In the UK there was Hollyoaks, a soap/drama about good looking rich white kids dealing with all the ups and downs of being good looking rich white kids. They hired an actor who was actually disabled and barely mentioned her disability, and even then, only lightly. Then there was Beeswax, an indie film which was notable for having a paraplegic protagonist whose injury, disability, or possible hope for a cure, never came up. It never mattered, and it was an utter breath of fresh air that sadly soon ran stale. For every Hollyoaks, or Beeswax, we have easily ten or twenty cases of the helpless invalid, the relentless fight for a cure, or the athlete who won't let anything hold them back.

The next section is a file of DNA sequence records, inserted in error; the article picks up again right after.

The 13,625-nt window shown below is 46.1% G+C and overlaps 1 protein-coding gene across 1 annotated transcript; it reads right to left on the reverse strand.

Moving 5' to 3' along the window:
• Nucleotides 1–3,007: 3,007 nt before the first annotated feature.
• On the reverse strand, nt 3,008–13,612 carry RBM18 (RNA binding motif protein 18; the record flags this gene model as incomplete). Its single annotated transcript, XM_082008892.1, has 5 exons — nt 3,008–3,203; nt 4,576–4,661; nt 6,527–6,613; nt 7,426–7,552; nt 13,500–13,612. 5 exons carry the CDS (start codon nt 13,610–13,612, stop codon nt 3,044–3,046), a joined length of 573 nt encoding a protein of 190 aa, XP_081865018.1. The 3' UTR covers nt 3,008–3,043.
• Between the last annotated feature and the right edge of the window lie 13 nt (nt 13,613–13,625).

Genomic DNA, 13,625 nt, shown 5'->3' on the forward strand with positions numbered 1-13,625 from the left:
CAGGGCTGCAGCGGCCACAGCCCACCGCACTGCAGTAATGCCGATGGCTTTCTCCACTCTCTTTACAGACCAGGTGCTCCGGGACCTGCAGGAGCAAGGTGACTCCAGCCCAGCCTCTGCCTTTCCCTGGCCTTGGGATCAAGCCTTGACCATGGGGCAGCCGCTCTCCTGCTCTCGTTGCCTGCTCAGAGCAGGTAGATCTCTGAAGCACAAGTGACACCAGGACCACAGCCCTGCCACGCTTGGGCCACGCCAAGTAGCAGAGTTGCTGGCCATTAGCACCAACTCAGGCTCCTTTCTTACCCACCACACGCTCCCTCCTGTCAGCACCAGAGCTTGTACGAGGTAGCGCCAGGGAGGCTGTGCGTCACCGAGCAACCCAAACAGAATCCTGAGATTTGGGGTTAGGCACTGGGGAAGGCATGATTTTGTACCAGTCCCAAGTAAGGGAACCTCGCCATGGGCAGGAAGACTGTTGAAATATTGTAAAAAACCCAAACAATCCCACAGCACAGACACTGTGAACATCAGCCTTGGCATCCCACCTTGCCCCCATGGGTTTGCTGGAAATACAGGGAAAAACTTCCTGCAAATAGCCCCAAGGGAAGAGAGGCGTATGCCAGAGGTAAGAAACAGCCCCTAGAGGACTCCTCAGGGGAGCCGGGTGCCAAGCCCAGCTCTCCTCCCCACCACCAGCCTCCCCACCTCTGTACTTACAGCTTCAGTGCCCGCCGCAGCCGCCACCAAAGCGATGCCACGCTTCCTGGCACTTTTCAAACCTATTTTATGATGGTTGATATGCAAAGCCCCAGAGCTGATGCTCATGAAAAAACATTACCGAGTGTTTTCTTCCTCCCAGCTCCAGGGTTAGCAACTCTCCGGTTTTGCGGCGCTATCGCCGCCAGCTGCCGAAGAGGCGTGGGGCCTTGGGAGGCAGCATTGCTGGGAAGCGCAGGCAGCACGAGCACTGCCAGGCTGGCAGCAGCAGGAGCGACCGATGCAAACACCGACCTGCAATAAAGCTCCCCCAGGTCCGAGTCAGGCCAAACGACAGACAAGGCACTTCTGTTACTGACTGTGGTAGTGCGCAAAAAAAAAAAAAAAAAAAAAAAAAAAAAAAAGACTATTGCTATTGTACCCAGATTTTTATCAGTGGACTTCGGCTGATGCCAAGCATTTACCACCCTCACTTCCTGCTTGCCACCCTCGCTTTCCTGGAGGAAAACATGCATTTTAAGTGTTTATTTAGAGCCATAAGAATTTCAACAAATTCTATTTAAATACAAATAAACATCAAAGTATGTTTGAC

The honest approach
Push Girls seeks is of course better than practically everything that's been put to film since the television was invented, but it will be just another a drop in the bucket unless the media is willing to take more concrete steps to change the climate it's operating in. Here's hoping.

“All television is educational, the only question is what is it teaching?” - Nicholas Johnson, former chair of the FCC